Making Your Event Photography Shine

Posted on January 18, 2016

WJZ_4060Your fund-raising gala was a smashing success and you want to share it with the world. But you look through your photos of the event, and none of them seem to capture the excitement of the evening. The mood lighting that created such a special atmosphere just looks dark on your photos. And the only photo you have of your guest of honor is a blurry profile shot.

 

Social media sharing has made good event photography more important than ever, but too many organizations still leave it to chance, often relying on employees’ digital cameras or cell phones to capture the event. An experienced photographer with the right equipment and team can make sure your photos shine as brightly as your event. But no matter who is taking your photos, planning ahead is a must.

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This year marks the ninth year I’ve been lead photographer for the Children’s Foundation Gala in Minneapolis, which regularly draws more than 1,000 attendees. Over the years, the organization planners and I have learned a lot about how to get great event photos. Here are some questions I’ve learned to ask in advance to make sure I get my clients the photos they need:

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  • What’s going to happen at the event? Will there be a sit-down dinner? Entertainment? A silent auction? Speeches? Ideally, you should give your photographer a script or program that lists all the events and times to ensure you have photographic coverage of all the important happenings. Let me know where the event will be held and how many people generally attend as well, so I can pull together the right team and equipment.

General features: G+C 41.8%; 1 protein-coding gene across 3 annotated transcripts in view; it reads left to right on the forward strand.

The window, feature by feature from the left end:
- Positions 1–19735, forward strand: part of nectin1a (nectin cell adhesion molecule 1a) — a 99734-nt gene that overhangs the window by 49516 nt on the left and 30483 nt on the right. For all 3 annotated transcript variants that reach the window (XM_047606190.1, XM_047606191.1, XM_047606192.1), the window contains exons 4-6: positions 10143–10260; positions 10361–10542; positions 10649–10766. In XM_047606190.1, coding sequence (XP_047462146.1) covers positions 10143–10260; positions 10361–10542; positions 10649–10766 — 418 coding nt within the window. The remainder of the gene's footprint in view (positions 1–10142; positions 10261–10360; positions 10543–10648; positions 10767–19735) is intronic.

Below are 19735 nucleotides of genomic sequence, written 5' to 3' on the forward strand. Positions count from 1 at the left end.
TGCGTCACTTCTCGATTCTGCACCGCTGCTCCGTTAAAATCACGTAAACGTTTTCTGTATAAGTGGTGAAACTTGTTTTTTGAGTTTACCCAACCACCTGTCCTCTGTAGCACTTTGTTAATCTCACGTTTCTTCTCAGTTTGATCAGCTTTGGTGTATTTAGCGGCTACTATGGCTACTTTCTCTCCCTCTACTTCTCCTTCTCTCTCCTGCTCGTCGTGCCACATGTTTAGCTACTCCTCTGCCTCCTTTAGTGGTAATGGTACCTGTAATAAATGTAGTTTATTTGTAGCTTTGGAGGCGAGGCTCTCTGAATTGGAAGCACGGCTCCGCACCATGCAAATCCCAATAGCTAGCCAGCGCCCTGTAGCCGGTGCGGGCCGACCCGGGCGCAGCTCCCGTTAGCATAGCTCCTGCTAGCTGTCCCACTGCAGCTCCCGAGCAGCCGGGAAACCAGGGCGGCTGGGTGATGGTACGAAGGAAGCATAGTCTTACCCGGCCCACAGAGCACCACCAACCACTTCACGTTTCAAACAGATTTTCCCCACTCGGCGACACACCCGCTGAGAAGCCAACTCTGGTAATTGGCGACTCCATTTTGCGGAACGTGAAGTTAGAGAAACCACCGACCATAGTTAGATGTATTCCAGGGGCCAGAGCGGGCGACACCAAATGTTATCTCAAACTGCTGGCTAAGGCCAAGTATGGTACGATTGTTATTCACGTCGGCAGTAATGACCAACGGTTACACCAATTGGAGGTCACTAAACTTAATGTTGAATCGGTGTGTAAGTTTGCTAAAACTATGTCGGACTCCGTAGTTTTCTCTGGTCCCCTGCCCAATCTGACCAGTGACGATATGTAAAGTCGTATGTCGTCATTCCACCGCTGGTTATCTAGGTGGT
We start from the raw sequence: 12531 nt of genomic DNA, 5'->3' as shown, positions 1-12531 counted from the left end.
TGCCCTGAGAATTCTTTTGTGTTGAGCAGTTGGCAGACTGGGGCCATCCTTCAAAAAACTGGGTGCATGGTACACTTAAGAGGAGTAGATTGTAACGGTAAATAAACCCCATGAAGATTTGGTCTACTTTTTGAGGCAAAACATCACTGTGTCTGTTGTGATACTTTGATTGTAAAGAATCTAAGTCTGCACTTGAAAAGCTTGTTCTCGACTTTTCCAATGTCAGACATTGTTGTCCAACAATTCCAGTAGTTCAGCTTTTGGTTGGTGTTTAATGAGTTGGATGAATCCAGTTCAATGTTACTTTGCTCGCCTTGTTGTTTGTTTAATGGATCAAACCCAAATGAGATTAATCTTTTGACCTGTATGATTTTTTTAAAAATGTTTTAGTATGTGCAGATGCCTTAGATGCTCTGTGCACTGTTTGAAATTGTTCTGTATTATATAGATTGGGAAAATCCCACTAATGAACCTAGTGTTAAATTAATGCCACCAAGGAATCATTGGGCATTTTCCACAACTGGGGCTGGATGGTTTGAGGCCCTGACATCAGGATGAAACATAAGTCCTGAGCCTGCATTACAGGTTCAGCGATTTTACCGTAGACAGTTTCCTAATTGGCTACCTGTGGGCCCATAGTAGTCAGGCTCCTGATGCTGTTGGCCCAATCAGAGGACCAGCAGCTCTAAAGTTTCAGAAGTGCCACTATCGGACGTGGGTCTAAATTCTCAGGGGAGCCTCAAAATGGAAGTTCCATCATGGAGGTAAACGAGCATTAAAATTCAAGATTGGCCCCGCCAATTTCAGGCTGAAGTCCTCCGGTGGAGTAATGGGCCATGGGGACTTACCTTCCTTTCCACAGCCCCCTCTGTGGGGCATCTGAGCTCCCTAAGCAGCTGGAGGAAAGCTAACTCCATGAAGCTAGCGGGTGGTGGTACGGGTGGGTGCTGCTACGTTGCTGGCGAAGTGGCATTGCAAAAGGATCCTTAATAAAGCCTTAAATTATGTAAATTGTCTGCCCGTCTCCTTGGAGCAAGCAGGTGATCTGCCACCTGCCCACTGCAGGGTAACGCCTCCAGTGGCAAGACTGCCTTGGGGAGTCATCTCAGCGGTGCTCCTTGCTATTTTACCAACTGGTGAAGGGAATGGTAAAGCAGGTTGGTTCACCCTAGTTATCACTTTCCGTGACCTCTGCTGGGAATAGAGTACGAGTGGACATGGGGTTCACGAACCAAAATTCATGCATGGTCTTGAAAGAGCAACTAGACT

• What are your “must take” photos? This includes not only the activities but the people you want to make sure get photographed. Early in my relationship with Children’s Foundation, a staff member stayed by my side the entire evening to point out people they wanted photographed. Now they put colored symbols on the name tags of people that are important to capture with a photo.
  • How will you use the photos? How you plan to use the photos affects not only what the photographer shoots, but how and when the photos are delivered to you.
    • Social media or website: If you’re using the photos online, you’ll want the photographer to send you a digital file of low-resolution photos for faster loading. If you want a few photos to post on Facebook the night of the event, let the photographer know. If they’re a professional, they can likely do a quick crop and retouch if necessary and send some photos to you immediately.
    • Print publications: This might be for an annual report or submissions to a magazine’s event page. This requires higher resolution photos or the photos can look grainy or muddy.
    • Gifts: Children’s Foundation has us take table-side photos of individuals or couples who have sponsored a table. I send the Foundation prints, which they use in their thank you notes after the event.
    • Promotion: Think ahead and get some photos that can help you promote next year’s event – maybe some typical silent auction items?

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Discuss this information with your photographer well in advance, and you’ll barely have to give photography another thought on the night of the event. And you’ll leave knowing that you’ll have photos worthy of the time and energy you’ve put into your successful event.

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